7 Ente Parco dell’Etna / Dipartimento di Scienze biologiche, geologiche ed ambientali dell’Università di Catania From: 2015
Investigation and esearch activity at Nuova Gussonea bothanic garden, referring to native, rare or threatened species and biodiversity conservation. A brief publication on this argument has been published, titled “More representativeplant communities in the Mount Etna UNESCO Site”.
8 Ente Parco Etna / AccademiaItaliana di ScienzeForestali From: 2017
Agreement for the implementation of the studies concerning Mount Egitto ecosystem components and priority Habitat 91AA* assessment.
9 Ente Parco Etna / Dipartimento di Scienze e Tecnologie Biologiche, Chimiche e Farmaceutiche dell’Universita’ di Palermo From: 2017
Agreement for the implementation of the project “Investigation and monitoring for Sicilian rock partridge, wild rabbit and wildcat conservation in the Etna Park area”.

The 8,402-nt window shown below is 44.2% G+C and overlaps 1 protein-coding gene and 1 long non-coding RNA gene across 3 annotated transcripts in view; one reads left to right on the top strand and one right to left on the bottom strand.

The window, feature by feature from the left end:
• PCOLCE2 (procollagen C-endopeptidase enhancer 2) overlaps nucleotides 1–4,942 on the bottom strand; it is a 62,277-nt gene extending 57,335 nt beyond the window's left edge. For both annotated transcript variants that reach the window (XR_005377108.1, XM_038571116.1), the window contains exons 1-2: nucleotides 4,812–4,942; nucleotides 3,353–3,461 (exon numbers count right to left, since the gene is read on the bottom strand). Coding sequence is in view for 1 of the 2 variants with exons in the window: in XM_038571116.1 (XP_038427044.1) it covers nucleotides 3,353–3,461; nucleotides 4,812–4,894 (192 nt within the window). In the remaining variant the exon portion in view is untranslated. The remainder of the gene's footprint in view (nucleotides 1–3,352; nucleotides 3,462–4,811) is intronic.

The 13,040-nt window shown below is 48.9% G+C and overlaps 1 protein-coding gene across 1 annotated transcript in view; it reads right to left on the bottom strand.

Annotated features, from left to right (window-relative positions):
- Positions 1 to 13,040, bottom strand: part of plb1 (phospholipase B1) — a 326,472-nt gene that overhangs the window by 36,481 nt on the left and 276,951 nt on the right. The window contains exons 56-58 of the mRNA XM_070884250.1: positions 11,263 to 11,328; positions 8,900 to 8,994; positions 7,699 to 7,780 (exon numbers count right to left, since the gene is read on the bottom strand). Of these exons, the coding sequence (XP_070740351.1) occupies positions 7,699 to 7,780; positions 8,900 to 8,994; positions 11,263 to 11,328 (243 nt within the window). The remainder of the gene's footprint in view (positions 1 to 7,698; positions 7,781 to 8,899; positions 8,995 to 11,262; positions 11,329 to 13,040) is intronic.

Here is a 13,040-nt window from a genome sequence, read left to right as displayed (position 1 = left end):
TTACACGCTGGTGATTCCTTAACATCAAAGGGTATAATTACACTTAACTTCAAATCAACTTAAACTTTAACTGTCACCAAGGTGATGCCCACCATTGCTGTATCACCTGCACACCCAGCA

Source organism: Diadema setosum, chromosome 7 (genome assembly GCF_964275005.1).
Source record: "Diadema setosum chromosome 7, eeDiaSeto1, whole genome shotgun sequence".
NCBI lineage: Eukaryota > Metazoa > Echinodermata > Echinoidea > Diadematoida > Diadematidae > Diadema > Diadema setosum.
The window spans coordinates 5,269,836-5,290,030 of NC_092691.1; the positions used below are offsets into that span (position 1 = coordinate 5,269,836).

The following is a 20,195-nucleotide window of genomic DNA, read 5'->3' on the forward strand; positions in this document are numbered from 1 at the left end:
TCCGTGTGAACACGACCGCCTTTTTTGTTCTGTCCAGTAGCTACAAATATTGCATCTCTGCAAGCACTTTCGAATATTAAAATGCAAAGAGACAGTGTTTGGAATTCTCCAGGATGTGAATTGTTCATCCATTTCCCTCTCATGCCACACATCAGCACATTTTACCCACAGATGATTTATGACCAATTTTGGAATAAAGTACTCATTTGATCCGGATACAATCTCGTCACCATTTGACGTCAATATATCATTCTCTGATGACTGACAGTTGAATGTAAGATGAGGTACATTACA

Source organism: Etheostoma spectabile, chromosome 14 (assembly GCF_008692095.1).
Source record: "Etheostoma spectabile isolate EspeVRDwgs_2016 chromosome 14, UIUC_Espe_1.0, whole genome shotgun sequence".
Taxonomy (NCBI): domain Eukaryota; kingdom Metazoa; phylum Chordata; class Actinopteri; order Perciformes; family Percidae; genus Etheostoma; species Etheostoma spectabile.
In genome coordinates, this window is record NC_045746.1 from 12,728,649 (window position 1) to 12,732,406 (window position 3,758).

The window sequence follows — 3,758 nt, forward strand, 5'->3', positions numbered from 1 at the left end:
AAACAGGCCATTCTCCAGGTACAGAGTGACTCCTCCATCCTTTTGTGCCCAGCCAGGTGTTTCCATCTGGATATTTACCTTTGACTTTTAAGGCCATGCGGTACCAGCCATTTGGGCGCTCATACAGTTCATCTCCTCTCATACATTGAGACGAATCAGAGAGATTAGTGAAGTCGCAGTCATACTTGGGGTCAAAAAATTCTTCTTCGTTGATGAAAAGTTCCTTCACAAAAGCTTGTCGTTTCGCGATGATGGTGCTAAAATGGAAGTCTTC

10 Mount Etna Park Authority An educational and information programme for Sicilian schools on Sicilian UNESCO World Heritage properties (called #generazioneunescosicilia), is currently underway and ending in 2018, financed by MIBACT (Ministry of Tourism, Cultural and Environmental Heritage).
Site need title Brief description of potential site needs Support needed for following years
1 N.A. Improvement of visitor facilities

References

References
1 IUCN Evaluation, 2013.
2 List of the habitats occurring within the regional park "Mt Etna" (extr. Preparatory documents for the Management Plan of Mount Etna / 2009) in Italian
3 List of the main threats affecting the regional park "Mt Etna" (extr. Preparatory documents for the Management Plan of Mount Etna / 2009) in Italian
4 Parco dell’Etna, 2012. Nomination Document.
5 Statement of Outstanding Universal Value, 2013.